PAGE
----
For obvious reasons, the campy, kid-friendly 1966 Batman film didn't involve a lot of poison murders. When Heath Ledger offered up a performance that defined the Joker for a new generation, his weapons of choice were knives, explosives, and complicated moral dilemmas, which left very few people smiling; the 2019 Joker movie, meanwhile, depicts him as initially reluctant to indulge in physical violence, even ineptly mishandling a gun before he finally snaps. The Suicide Squad Joker seems to favor guns and knives as well, which we know from the scene where he's laying on the floor in a weird circle of them that also includes baby clothes, champagne bottles, and laptop computers. It's definitely a striking visual in its own right, but it gets a little less sinister once you start imagining Jared Leto spending hours arranging it all just so.

High (and low) crimes

On one level, you have to hand it to the cinematic versions of the Joker: they always set their sights pretty big. In Batman '89, the Joker attempts to kill the entirety of Gotham during the city's bicentennial, and in The Dark Knight, he tries to trick a literal boatload of citizens into blowing themselves up, and that's after a series of high-profile murders and the bombing of a hospital. The Joker of Suicide Squad doesn't get much screen time, but he's there long enough to establish that he killed Robin. Joaquin Phoenix's Joker is more focused on his own stuff than any sort of large-scale dastardly plot, but his actions still end up sparking widespread mayhem in Gotham. Even in the '60s version, the Joker's part of a plot to kill every delegate to the United Nations, potentially sparking a catastrophic war.

That's not exactly a departure from the comics, either. Since the '80s, the Joker's body count has been ramped up to the extreme, resulting in a character who's only slightly less lethal than, say, the bubonic plague. Even the thing with the UN is something that would eventually make its way into the comics as the part of the "A Death in the Family" story, even if it's always overshadowed by Robin being killed. The thing is, that's not the only thing the Joker does.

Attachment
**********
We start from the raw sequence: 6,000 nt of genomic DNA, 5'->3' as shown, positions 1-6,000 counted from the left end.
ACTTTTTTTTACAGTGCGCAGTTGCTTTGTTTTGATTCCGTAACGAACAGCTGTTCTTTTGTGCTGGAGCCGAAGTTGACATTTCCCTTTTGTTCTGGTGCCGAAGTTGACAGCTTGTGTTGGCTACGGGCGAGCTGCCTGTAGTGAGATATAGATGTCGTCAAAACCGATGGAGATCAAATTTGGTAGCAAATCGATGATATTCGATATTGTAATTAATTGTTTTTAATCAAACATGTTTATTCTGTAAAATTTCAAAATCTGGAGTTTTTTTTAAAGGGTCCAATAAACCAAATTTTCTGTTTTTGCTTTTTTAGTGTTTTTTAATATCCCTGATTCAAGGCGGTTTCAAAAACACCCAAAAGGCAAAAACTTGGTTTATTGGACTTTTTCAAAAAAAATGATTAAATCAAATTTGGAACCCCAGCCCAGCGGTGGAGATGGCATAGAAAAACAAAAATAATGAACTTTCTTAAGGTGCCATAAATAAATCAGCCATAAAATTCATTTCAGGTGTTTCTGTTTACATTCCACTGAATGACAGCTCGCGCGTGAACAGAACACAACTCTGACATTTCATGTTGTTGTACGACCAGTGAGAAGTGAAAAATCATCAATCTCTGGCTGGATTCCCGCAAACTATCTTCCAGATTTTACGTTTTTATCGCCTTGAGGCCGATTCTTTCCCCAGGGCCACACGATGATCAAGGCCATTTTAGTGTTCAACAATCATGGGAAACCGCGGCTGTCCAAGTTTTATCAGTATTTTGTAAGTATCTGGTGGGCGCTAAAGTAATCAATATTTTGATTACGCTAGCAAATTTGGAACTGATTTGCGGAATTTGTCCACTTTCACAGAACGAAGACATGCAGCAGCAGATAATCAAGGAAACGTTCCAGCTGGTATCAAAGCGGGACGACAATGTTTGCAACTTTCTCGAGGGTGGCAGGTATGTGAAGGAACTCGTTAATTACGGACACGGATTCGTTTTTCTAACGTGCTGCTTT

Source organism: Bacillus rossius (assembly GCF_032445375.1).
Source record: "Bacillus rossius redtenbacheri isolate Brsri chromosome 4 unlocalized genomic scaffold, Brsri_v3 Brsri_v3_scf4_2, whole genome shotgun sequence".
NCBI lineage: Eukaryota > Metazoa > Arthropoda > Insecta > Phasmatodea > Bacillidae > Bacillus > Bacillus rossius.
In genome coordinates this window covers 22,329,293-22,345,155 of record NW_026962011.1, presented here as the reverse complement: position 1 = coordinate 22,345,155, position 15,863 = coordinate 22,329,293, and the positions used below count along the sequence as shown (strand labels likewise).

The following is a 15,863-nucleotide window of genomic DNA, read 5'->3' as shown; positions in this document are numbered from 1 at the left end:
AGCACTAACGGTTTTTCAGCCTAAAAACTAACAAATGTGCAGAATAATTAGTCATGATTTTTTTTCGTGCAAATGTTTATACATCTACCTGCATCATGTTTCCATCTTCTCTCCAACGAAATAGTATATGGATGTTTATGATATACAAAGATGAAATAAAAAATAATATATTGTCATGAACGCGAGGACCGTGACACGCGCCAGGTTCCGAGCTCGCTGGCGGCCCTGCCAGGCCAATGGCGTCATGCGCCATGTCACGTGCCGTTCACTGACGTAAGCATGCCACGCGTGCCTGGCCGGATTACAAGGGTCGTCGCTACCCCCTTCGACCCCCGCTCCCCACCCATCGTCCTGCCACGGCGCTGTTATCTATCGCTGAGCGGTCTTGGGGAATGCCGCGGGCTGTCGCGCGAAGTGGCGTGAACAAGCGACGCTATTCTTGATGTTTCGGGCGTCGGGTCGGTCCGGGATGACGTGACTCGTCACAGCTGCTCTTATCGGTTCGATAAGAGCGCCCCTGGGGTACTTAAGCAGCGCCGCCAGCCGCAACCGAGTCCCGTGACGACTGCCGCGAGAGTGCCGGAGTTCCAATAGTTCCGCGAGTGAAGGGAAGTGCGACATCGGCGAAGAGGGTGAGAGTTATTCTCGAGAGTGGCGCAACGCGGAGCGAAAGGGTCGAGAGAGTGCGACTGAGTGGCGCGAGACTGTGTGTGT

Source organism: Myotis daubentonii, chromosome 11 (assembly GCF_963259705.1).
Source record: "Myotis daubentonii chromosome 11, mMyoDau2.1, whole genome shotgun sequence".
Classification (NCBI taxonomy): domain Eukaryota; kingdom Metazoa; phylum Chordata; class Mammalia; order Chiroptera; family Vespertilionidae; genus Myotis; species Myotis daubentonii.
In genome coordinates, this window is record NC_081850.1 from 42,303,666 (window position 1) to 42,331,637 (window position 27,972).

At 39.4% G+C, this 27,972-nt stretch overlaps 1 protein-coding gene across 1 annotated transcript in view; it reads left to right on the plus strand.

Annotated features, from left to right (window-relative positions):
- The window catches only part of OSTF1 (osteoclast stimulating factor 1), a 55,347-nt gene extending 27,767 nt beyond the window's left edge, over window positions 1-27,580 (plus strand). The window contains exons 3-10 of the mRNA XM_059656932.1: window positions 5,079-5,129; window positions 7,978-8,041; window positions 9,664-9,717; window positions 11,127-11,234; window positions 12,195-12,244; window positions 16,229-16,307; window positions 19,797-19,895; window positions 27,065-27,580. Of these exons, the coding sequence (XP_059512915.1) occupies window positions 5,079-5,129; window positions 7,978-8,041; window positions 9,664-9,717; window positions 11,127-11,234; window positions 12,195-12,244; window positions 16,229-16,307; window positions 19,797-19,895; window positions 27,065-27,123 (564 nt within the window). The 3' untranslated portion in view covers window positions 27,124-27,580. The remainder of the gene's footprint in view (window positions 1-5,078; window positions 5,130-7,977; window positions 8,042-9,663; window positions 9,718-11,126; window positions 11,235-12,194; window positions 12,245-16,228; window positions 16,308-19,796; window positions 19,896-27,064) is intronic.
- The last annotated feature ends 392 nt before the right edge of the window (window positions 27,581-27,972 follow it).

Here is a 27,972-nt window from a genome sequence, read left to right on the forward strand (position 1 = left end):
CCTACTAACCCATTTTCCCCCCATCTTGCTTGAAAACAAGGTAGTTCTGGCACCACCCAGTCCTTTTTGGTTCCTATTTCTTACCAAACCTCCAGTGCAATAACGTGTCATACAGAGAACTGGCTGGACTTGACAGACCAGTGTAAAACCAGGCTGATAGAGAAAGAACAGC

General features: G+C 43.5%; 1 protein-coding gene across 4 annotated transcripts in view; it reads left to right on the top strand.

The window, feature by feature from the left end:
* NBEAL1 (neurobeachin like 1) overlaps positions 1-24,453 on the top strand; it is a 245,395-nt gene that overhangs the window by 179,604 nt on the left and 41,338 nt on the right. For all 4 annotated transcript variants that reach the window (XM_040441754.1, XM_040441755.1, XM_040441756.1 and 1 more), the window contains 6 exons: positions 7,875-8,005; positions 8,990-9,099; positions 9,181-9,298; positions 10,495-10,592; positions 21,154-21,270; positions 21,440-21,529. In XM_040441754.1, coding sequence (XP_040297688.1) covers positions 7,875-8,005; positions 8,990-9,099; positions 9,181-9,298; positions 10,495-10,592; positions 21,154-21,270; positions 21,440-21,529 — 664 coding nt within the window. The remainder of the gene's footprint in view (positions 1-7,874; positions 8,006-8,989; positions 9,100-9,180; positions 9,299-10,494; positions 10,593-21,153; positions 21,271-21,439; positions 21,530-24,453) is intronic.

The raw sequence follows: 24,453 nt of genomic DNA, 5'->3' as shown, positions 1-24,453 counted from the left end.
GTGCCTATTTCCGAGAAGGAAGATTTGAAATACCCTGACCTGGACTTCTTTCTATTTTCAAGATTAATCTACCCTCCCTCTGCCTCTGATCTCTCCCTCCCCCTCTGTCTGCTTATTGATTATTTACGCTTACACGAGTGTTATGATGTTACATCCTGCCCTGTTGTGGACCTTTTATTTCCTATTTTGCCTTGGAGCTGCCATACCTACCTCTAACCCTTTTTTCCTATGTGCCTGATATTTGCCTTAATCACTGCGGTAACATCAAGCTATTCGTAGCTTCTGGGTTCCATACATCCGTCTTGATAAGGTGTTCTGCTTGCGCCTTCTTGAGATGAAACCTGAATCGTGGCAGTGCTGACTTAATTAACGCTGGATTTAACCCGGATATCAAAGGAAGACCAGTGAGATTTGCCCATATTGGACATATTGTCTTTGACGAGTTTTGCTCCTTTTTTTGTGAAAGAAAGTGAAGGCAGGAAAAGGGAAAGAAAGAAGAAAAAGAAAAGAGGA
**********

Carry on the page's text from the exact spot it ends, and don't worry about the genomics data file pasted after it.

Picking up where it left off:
While he has a long history of murders, the Joker is also known for his unpredictability. Sometimes he shows up and poisons everyone, and sometimes he applies for a patent on smiling fish and only turns to murder once he's denied. Sometimes he tries to become the first criminal to commit crimes on the moon. A lot of those stories might result from his decades operating under the Comics Code, but that bizarre unpredictability is what makes the Joker work as more than just a slasher movie bad guy.

Disorganized crime

The Joker wasn't the first over-the-top, thematic crook to show up on the comics page, but if you're looking for a place to draw the line between "villain" and "supervillain," he makes a good place to start. His arrival alongside Catwoman in Batman #1 set the standard for costumed criminals, and provided the blueprint that supervillains are still using almost 80 years later. More often than not, though, movies treat the Joker as just a slightly more flamboyant representative of traditional organized crime.

The Joker of Joker is more of a lonely sad sack pushed to his limits, but he's an exception. In Batman '89, the Joker eventually winds up in full-on supervillain mode — complete with an army of henchmen in matching satin jackets — but at heart, Jack Napier is a gangster, and his first actions after his transformation involve taking over the mob. The same goes for The Dark Knight, where the Joker's introduction involves him taking a contract for the murder of Batman, eventually destabilizing the city's organized crime in order to sow chaos. Suicide Squad might actually be the film that goes furthest, showing the Joker as a mob boss holding court in a nightclub that caters to facial tattoo enthusiasts.

Presumably, this is meant to tie the Joker to a more realistic idea of crime, which seems pretty unnecessary. Are audiences only going to accept a genocidal maniac who was turned into a clown by falling into a pit of chemicals and fights a man dressed up as Bondage Dracula if we can relate him to The Sopranos?

Less is more

This is a weird thing to say about a clown in a tailored purple three-piece suit who tends to kill people by the dozens with brightly colored poison gas, but sometimes, less is more.

Since his first film appearance in 1966, the design for the Joker in live action has gotten progressively further over the top. Cesar Romero, for instance, didn't even bother to shave his mustache before caking on the makeup over it. Jack Nicholson was, hairline aside, more-or-less accurate to the comics from a visual standpoint. Heath Ledger combined the traditional purple suit with weird, studiously sloppy face-paint and his infamous scars. And Jared Leto... well, you know. The guy has "damaged" tattooed on his forehead, and that is an aesthetic that doesn't even exist in the same universe as the concept of subtlety. Joaquin Phoenix's Joker, meanwhile, is relatively grounded, spending much of his origin story looking like a regular guy (and appearing admirably creepy when he's slathered in clown makeup).